This week I halved my dose of anti-depressants.
I called my Doctor because I’ve been concerned lately.
I haven’t been feeling the depth and breadth of emotion I think I should be. I’ve felt generally numb, limp and lifeless; not particularly down but not right either.
I haven’t changed dose or brand of pill lately – I am on 100g Sertraline – but my Doctor confirmed that it is still possible for my biological reaction to the medicine to change seemingly out of nowhere (although I have been going through some stress so it’s not really out of nowhere). She suggested I go down to 50g, so I did.
The last 4-5 days I’ve felt absolutely awful. Depressed, anxious, panicky, tearful, hopeless. I’ve been hired for an acting job and I’ve been unable to learn and practice my lines because I’m struggling to concentrate. I’ve felt overwhelmed. Desperate. Dizzy. I’ve longed to stay in bed. I’ve longed to escape my mind and body just for an hour or 2 to get just a little bit of respite.
I’ve longed to not go out but I’ve had to go out and it’s been a massive task. It’s used all my energy. Every step has been ridden with anxious, depressed thoughts and fighting back tears: yesterday when I walked past a coffee shop, the sight of a half-eaten leftover croissant made me tearful. Seriously!
I’ve decided to go back to 100g to get me through my acting job and then I’ll go back to the Doctor. It is normal to feel like this when you decrease your anti-depressants and I do actually want to stop taking them soon, but perhaps now is not the right time.
It was a painful reminder of how horrible depression is, and a most unwelcome return to the horror that is the public panic attack. So it made me glad that I have this medicine available to help me.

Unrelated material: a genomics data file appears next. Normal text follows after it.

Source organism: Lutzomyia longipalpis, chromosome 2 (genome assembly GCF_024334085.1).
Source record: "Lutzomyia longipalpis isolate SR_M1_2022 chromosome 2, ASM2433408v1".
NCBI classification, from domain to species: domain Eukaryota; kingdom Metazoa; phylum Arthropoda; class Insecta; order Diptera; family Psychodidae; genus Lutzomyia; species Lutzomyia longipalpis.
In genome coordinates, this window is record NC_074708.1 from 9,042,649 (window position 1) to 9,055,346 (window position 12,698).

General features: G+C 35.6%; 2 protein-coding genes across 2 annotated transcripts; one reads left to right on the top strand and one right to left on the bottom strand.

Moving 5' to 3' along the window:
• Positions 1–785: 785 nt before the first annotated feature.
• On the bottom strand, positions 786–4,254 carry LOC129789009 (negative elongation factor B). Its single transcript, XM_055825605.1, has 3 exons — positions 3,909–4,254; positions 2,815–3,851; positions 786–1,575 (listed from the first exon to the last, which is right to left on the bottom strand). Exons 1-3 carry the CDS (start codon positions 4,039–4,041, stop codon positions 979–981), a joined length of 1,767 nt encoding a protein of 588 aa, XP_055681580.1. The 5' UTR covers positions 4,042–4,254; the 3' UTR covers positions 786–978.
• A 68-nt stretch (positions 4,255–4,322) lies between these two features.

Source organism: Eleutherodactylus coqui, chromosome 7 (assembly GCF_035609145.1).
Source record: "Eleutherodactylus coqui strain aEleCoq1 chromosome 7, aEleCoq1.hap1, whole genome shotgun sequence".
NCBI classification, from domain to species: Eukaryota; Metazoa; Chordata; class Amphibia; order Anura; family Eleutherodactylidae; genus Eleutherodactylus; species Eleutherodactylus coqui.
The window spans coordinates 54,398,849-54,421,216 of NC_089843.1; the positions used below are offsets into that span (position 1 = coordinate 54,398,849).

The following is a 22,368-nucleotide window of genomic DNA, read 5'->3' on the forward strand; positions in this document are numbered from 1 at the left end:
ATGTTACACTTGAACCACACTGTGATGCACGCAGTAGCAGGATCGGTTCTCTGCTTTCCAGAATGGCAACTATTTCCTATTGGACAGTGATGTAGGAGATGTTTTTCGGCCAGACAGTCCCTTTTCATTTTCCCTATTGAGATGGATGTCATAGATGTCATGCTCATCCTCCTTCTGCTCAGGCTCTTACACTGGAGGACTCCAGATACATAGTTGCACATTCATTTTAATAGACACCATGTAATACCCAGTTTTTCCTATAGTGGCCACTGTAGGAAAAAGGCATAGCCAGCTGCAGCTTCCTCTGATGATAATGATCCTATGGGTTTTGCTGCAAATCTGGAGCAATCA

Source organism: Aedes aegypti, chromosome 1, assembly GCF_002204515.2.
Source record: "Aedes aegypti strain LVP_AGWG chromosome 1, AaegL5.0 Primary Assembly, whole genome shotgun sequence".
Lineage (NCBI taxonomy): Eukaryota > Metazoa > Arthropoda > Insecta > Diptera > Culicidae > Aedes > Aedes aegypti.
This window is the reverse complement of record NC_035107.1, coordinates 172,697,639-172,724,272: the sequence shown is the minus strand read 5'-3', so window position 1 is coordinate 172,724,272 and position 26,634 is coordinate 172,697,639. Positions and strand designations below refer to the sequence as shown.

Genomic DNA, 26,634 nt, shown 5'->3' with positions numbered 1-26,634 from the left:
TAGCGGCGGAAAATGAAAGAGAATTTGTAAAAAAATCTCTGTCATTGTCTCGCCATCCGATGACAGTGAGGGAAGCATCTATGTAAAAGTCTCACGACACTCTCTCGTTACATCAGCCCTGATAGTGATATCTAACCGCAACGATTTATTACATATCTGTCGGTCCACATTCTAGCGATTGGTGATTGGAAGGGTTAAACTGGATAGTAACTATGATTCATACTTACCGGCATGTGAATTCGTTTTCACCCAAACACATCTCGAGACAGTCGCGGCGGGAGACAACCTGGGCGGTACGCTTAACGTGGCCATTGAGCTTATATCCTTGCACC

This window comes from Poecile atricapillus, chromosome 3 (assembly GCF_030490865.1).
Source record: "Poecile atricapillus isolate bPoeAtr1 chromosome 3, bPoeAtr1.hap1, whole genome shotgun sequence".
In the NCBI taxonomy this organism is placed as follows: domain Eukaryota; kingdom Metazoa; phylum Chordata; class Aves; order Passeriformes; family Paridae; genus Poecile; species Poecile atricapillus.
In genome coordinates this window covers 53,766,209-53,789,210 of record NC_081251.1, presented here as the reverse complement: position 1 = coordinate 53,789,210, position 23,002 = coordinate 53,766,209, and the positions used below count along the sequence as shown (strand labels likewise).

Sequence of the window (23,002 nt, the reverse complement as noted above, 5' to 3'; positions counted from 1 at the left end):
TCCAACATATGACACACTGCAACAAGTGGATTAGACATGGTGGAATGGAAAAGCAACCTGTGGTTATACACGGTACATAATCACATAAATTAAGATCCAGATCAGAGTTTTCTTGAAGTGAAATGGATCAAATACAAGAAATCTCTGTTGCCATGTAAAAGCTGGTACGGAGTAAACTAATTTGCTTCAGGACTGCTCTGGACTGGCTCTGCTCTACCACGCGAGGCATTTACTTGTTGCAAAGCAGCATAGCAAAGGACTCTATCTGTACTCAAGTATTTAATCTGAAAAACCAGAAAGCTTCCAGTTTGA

Mental illnesses, such as depression and anxiety, are still so misunderstood and underestimated by many people, and even as a blogger who writes about this stuff on the internet it still shocks me how ashamed I can sometimes feel about it.
And, equally as sad, is how readily I expect and how often I actually receive – especially from those in a position of authority with whom I come into contact and have to disclose my mental health to – the opinion that my little problem isn’t a “good enough excuse” or a “valid enough reason” for my genuine difficulty to cope with certain things, and how I should and am expected to “just cope” with them.
Regardless, we who live with a heightened awareness of mental health illnesses must continue to be open and keep a dialogue going in order to help others understand and to open their hearts to kindness and empathy for those whose illness they may not be able to see.
If you are feeling the way I have described, please do consider seeing a Doctor and consider getting some help; be it counselling or medicine or both. If it’s situational or reactionary depression then you could use some help figuring out how to change your circumstances for the better or least how to cope with them better. There ARE ways to feel better, trust me. Take that little bit of energy you can muster and call in help, it really will be so worth it.